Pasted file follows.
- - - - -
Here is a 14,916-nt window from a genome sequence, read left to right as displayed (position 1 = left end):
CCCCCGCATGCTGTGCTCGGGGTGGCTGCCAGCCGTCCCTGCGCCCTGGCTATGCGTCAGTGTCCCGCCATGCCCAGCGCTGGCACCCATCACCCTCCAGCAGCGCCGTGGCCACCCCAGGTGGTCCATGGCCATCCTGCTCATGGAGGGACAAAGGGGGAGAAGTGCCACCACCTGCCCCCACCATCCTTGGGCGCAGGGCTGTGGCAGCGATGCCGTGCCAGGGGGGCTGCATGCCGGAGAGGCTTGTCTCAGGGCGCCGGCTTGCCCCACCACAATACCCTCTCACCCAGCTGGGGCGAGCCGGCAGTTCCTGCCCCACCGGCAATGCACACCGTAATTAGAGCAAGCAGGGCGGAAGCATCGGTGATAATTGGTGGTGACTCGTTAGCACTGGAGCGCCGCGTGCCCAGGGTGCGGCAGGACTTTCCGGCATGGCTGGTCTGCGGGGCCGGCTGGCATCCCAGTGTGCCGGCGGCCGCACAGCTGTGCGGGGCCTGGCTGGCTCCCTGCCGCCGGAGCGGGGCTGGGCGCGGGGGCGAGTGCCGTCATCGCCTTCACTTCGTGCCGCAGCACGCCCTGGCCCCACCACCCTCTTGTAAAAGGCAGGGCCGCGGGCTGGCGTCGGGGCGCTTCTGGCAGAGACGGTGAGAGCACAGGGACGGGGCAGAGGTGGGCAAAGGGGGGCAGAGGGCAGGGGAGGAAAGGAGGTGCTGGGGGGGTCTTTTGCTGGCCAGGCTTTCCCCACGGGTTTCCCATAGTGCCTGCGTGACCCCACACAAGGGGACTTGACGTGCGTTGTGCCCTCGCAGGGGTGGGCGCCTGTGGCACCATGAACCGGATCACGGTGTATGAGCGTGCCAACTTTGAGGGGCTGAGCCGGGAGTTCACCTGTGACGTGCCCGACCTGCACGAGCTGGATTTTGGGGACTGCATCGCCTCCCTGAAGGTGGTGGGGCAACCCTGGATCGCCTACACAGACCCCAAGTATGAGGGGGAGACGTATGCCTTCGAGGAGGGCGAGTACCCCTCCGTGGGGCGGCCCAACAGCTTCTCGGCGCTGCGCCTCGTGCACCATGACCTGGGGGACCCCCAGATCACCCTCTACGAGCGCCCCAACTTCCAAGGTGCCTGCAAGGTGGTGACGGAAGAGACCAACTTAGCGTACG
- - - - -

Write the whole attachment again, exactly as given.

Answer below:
Here is a 14,916-nt window from a genome sequence, read left to right as displayed (position 1 = left end):
CCCCCGCATGCTGTGCTCGGGGTGGCTGCCAGCCGTCCCTGCGCCCTGGCTATGCGTCAGTGTCCCGCCATGCCCAGCGCTGGCACCCATCACCCTCCAGCAGCGCCGTGGCCACCCCAGGTGGTCCATGGCCATCCTGCTCATGGAGGGACAAAGGGGGAGAAGTGCCACCACCTGCCCCCACCATCCTTGGGCGCAGGGCTGTGGCAGCGATGCCGTGCCAGGGGGGCTGCATGCCGGAGAGGCTTGTCTCAGGGCGCCGGCTTGCCCCACCACAATACCCTCTCACCCAGCTGGGGCGAGCCGGCAGTTCCTGCCCCACCGGCAATGCACACCGTAATTAGAGCAAGCAGGGCGGAAGCATCGGTGATAATTGGTGGTGACTCGTTAGCACTGGAGCGCCGCGTGCCCAGGGTGCGGCAGGACTTTCCGGCATGGCTGGTCTGCGGGGCCGGCTGGCATCCCAGTGTGCCGGCGGCCGCACAGCTGTGCGGGGCCTGGCTGGCTCCCTGCCGCCGGAGCGGGGCTGGGCGCGGGGGCGAGTGCCGTCATCGCCTTCACTTCGTGCCGCAGCACGCCCTGGCCCCACCACCCTCTTGTAAAAGGCAGGGCCGCGGGCTGGCGTCGGGGCGCTTCTGGCAGAGACGGTGAGAGCACAGGGACGGGGCAGAGGTGGGCAAAGGGGGGCAGAGGGCAGGGGAGGAAAGGAGGTGCTGGGGGGGTCTTTTGCTGGCCAGGCTTTCCCCACGGGTTTCCCATAGTGCCTGCGTGACCCCACACAAGGGGACTTGACGTGCGTTGTGCCCTCGCAGGGGTGGGCGCCTGTGGCACCATGAACCGGATCACGGTGTATGAGCGTGCCAACTTTGAGGGGCTGAGCCGGGAGTTCACCTGTGACGTGCCCGACCTGCACGAGCTGGATTTTGGGGACTGCATCGCCTCCCTGAAGGTGGTGGGGCAACCCTGGATCGCCTACACAGACCCCAAGTATGAGGGGGAGACGTATGCCTTCGAGGAGGGCGAGTACCCCTCCGTGGGGCGGCCCAACAGCTTCTCGGCGCTGCGCCTCGTGCACCATGACCTGGGGGACCCCCAGATCACCCTCTACGAGCGCCCCAACTTCCAAGGTGCCTGCAAGGTGGTGACGGAAGAGACCAACTTAGCGTACG